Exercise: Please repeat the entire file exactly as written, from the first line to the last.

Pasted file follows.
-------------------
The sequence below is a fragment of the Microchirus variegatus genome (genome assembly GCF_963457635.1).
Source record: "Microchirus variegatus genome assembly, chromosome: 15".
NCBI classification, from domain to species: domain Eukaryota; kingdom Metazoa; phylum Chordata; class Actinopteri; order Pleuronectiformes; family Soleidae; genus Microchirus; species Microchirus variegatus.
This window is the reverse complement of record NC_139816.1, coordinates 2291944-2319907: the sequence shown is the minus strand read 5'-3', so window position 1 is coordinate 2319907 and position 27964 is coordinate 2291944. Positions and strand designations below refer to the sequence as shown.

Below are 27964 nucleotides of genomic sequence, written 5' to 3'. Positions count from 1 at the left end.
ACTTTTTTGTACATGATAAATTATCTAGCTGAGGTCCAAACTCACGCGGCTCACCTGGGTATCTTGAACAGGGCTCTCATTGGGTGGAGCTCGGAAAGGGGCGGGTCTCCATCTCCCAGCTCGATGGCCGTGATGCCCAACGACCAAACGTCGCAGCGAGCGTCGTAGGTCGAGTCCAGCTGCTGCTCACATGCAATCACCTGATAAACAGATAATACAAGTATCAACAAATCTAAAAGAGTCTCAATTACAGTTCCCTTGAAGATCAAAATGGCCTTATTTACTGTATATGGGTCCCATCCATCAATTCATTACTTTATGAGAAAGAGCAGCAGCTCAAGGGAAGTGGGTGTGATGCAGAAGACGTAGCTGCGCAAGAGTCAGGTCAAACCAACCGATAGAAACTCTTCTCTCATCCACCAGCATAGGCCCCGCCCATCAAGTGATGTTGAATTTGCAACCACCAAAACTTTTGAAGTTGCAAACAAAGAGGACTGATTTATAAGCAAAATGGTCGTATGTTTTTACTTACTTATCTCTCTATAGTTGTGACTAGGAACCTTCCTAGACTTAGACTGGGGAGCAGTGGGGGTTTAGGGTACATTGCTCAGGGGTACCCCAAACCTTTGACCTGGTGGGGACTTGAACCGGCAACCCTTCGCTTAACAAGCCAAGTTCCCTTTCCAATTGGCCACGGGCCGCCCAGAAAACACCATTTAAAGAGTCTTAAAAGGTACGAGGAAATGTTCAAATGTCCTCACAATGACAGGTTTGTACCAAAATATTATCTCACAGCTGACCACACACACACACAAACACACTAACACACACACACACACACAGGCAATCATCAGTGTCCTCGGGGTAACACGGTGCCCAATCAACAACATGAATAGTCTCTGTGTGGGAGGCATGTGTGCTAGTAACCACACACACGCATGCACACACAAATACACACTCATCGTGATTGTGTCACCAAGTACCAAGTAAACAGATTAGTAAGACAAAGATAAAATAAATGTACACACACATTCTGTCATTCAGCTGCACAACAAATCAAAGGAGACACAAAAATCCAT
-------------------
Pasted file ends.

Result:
The sequence below is a fragment of the Microchirus variegatus genome (genome assembly GCF_963457635.1).
Source record: "Microchirus variegatus genome assembly, chromosome: 15".
NCBI classification, from domain to species: domain Eukaryota; kingdom Metazoa; phylum Chordata; class Actinopteri; order Pleuronectiformes; family Soleidae; genus Microchirus; species Microchirus variegatus.
This window is the reverse complement of record NC_139816.1, coordinates 2291944-2319907: the sequence shown is the minus strand read 5'-3', so window position 1 is coordinate 2319907 and position 27964 is coordinate 2291944. Positions and strand designations below refer to the sequence as shown.

Below are 27964 nucleotides of genomic sequence, written 5' to 3'. Positions count from 1 at the left end.
ACTTTTTTGTACATGATAAATTATCTAGCTGAGGTCCAAACTCACGCGGCTCACCTGGGTATCTTGAACAGGGCTCTCATTGGGTGGAGCTCGGAAAGGGGCGGGTCTCCATCTCCCAGCTCGATGGCCGTGATGCCCAACGACCAAACGTCGCAGCGAGCGTCGTAGGTCGAGTCCAGCTGCTGCTCACATGCAATCACCTGATAAACAGATAATACAAGTATCAACAAATCTAAAAGAGTCTCAATTACAGTTCCCTTGAAGATCAAAATGGCCTTATTTACTGTATATGGGTCCCATCCATCAATTCATTACTTTATGAGAAAGAGCAGCAGCTCAAGGGAAGTGGGTGTGATGCAGAAGACGTAGCTGCGCAAGAGTCAGGTCAAACCAACCGATAGAAACTCTTCTCTCATCCACCAGCATAGGCCCCGCCCATCAAGTGATGTTGAATTTGCAACCACCAAAACTTTTGAAGTTGCAAACAAAGAGGACTGATTTATAAGCAAAATGGTCGTATGTTTTTACTTACTTATCTCTCTATAGTTGTGACTAGGAACCTTCCTAGACTTAGACTGGGGAGCAGTGGGGGTTTAGGGTACATTGCTCAGGGGTACCCCAAACCTTTGACCTGGTGGGGACTTGAACCGGCAACCCTTCGCTTAACAAGCCAAGTTCCCTTTCCAATTGGCCACGGGCCGCCCAGAAAACACCATTTAAAGAGTCTTAAAAGGTACGAGGAAATGTTCAAATGTCCTCACAATGACAGGTTTGTACCAAAATATTATCTCACAGCTGACCACACACACACACAAACACACTAACACACACACACACACACAGGCAATCATCAGTGTCCTCGGGGTAACACGGTGCCCAATCAACAACATGAATAGTCTCTGTGTGGGAGGCATGTGTGCTAGTAACCACACACACGCATGCACACACAAATACACACTCATCGTGATTGTGTCACCAAGTACCAAGTAAACAGATTAGTAAGACAAAGATAAAATAAATGTACACACACATTCTGTCATTCAGCTGCACAACAAATCAAAGGAGACACAAAAATCCAT